Laurie had definite opinions regarding the doctor’s attitude and bedside manner.  It was a great support to have her there with me, to hear what I was hearing and garner her perceptions.  I am still in her home, in her care, resting and loving being with a family.  Although there aren’t official adoption papers, I am Patricia Rapp Tueller.  After a month of constant pain and little sleep, my Guidance is to remain here, regain my strength, then return to Honolulu.   That could be another ten days of cinnamon rolls and homemade meals and loving friendship.  Darn.

What have I learned from this?  How to be a mindful eater.  When I was able to take in some solid food, I discovered an old habit to eat very fast, yet I couldn’t.  Bites needed to be small and chewing was slow…and I am enjoying my food more than ever.  The other awakening was about home.  It could be said I don’t have a home, in the sense that we think of home.  I have places I stay.  Last week it was clear that home is simply where my shoes are.  Feeling at home with who I am and at home with God, my mailing address means nothing.  Wherever I am, I am home.

What do I know for sure?  I saw clearly on Tuesday western medicine isn’t sure of anything when it comes to cancer.  I saw clearly God and I will be making the decision for what I will do from here.  I know before this year’s end, I will be writing blogs about topics that don’t mention chemo or pain.  Today, I started listening to Christmas music to keep me focused on the joy of seeing Alexander at the holidays. Until then, all of the challenges are scrubbing my heart as the Buddhists say.  Or as one of my brothers would say, “putting hair on your chest.”  Well, I’d rather have it on my head, but any hair any where is a good thing.

Waikiki Sunset by Lisa


9 Responses to “How to scrub a heart”
  1. Sarah says:

    Oh my darling Patrica,

    I am equally parts so incredibly sorry that you have had such a rough time, incredibly grateful for nurse Laurie and incredibly incredulous (can you be incredibly incredulous?) at that stupid man’s ignorance, blinkered view and, to be honest, questionable level of care.

    Even if he doesn’t believe in alternative medicine, it’s obvious his patient does – so what’s wrong with at least having a sensible discussion around the topic? Honestly, it’s ‘i’m right, you’re wrong’ attitudes like that which start wars! You go girl – show the ignoramous that there IS a place for treatment that doesn’t fit into his predetermined ideas of what is the only way!

    As soon as I stop stomping around my kitchen in indignant outrage i’ll be sending you love and light!

    Outraged of England (aka Sarah)

  2. Jeri says:

    How frustrating. I’m so sorry you’ve been in such pain. May I be angry with regard to your Doc’s lack of professional involvement? We can all be distracted, not on cue. But, he doesn’t have that right in my humble opinion. You’re a wise woman Patricia. And I pray everyday for your spontaneous remission.

    Your adoptive parents are blessed to have found you. Truly. :) hehe

    Love you….}

  3. Jackie Hinton says:

    Dearest Patricia,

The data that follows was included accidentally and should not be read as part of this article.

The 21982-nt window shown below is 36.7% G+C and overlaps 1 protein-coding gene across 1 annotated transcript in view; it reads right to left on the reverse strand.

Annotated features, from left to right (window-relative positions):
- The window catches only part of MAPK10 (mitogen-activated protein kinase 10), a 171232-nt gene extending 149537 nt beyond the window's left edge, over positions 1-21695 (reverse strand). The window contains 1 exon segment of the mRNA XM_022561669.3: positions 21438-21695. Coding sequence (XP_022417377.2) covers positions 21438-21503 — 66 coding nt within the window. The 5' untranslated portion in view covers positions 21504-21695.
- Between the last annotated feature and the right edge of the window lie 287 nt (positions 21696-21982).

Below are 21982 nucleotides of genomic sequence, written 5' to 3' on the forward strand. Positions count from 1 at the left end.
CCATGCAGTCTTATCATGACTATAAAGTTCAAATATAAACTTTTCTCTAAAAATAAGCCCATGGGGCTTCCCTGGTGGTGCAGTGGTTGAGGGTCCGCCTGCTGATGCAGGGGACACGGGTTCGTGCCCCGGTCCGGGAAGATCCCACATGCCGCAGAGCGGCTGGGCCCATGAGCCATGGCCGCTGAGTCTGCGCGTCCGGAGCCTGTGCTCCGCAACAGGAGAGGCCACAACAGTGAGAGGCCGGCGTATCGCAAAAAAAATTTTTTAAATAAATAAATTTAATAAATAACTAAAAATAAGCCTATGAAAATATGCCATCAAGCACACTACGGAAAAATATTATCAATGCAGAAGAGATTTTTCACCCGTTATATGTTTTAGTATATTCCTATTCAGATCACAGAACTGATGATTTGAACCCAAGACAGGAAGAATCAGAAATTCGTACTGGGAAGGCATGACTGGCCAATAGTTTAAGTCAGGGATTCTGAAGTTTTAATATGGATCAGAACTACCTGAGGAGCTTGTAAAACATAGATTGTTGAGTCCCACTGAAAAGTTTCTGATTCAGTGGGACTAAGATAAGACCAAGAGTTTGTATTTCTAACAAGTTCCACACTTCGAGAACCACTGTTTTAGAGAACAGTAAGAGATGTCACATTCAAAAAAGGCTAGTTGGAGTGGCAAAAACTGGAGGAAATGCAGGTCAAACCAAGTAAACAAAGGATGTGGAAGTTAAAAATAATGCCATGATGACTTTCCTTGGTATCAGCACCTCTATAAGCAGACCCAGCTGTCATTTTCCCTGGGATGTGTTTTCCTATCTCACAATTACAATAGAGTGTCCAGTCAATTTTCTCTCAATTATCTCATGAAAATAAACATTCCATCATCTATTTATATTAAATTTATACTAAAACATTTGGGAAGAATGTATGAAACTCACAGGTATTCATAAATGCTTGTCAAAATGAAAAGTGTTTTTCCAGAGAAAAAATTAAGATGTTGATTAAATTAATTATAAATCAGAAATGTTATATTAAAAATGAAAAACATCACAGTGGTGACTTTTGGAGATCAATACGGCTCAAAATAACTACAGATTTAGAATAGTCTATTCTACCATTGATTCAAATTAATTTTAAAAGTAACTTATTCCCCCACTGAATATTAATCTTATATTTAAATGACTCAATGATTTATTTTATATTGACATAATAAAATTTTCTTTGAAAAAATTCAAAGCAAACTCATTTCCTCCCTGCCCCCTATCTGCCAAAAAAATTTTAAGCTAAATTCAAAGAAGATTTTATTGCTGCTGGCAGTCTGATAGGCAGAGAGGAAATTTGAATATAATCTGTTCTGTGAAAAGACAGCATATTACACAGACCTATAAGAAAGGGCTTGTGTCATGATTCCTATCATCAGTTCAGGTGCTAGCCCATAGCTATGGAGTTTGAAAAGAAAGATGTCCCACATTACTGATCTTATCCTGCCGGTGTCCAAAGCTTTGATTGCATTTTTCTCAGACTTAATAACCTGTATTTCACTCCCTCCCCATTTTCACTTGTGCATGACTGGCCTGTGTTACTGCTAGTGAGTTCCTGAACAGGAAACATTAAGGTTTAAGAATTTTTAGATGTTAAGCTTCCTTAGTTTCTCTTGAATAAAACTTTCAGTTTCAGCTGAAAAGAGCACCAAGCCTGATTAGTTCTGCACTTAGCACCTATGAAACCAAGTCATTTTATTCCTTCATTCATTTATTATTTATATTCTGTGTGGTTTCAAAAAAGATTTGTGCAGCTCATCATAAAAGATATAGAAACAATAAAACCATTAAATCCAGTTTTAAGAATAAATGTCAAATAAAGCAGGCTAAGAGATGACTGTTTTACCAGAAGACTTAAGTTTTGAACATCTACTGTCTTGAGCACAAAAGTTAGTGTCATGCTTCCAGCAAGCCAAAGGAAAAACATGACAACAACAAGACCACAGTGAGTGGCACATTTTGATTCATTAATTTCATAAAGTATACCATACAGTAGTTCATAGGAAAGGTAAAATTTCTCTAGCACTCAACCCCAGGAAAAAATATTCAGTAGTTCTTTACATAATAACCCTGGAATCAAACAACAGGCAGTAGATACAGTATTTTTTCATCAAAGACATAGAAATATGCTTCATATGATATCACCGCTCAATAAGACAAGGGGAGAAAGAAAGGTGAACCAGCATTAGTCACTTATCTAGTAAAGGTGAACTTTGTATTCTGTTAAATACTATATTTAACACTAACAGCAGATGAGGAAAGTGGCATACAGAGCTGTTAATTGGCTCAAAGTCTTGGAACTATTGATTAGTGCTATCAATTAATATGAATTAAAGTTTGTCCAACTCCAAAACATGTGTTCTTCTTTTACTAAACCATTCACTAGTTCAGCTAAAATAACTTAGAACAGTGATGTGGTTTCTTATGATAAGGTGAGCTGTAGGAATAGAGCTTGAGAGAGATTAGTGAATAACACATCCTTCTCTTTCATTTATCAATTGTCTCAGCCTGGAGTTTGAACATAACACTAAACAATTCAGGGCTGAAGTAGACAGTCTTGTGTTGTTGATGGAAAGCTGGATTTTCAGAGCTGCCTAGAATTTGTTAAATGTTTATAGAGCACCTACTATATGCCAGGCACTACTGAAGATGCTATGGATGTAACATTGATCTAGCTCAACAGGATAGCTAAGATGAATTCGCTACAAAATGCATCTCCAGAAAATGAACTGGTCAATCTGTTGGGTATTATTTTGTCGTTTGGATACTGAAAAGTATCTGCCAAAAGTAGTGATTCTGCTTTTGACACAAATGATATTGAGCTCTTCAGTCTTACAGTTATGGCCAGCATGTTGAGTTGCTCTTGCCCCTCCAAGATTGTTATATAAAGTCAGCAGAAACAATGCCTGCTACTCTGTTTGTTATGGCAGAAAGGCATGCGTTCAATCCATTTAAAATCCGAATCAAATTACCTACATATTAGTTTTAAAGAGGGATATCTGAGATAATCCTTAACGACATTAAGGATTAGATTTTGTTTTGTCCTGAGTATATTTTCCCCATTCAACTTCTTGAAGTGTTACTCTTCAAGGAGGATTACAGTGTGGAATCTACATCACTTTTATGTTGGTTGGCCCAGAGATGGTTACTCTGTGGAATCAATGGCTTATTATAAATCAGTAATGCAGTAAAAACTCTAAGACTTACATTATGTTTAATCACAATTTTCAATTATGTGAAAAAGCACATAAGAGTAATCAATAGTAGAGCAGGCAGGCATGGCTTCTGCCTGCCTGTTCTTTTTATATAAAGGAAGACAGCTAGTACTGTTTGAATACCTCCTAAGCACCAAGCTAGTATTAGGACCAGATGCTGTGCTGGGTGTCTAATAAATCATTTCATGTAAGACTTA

Your reactions to your healing and pain are inspiring. I love who you are and how you approach life and the challenges you deal with. You are an example to us all. My dearest cousin and my best friend from birth has now been told by the powers that be in Houston that she should begin end of life counseling and that the cancer in her body is incurable. I will be sure to share with her your words that your healing will be between you and God. That was the only possibility in the first place! I love you and appreciate your entire thought process. It is so right. Jackie

  4. Marlana Monet Smith says:

    OH Patty, I do Love You So Very Much! Congratulations Darling! NO MORE POISON!!! YAY! YAY GOD!!! MY Prayers are with you each day, and I send you my Loving energy constantly. You have inspired so many of us my beautiful friend…by your Love, courage, words, devotion, Honesty, Wisdom, and your deep desire to help any person that may come along and walk the path you have just walked! Bless you my Beloved friend and “Soul Sister” I Love You.

  5. Jan Johnson says:

    Well no wonder you were SOOOO on my mind….and pumped up prayers while hoping you were running up and down the beach. As an advanced practice nurse, I am so embarrassed of the medical profession when I hear stories like that. Do you know at CU, nurses teach the courses in bedside care. Not that you need to hear that right now but after bopping this guy on the head (pacifist that i am on occasion)I wonder if he wasn’t mortified about himself. I have a thought about the itching and wonder if it isn’t related to the liver problem at the moment. Back in the old days (and i mean old—we’re talking 1972 I don’t think you were born yet—you don’t look old enough :-) ) when I did blood and guts before switching to heads, itching seemed to be common with people with liver problems. I will pray for tolerance and reduction. Am so glad you are surrounded with loving abundance–what a journey you have had. I so wish I wasn’t so far away…my spirit connects with yours and please have Laurie wrap her arms around you for me. As Mother Theresa said “we shall never know all the good that a simple smile can do. :-) . “People are like stain glass windows. They sparkle and shine when the sun’s out, but when the darkness sets in, their true beauty is revealed only if there is light within.” Elizabeth Kubler-Ross. To your beautiful light–Love, love, and more Love, Jan

    • Patricia says:

      I love you Jan and look forward to you being out here to share some of this journey and paradise with me.

  6. Karen Mackey says:

    Dearest Patricia,
    May God bless you dear one. We share a very dear friend. He will not leave your side, his strength is your foundation. You are an inspiration to all. My thoughts and prayers are with you always. You are not alone on this journey, may the Christmas music be a constant soothing and strengthen you.
    Prayers, thoughts and sunshine hugs from Nebraska.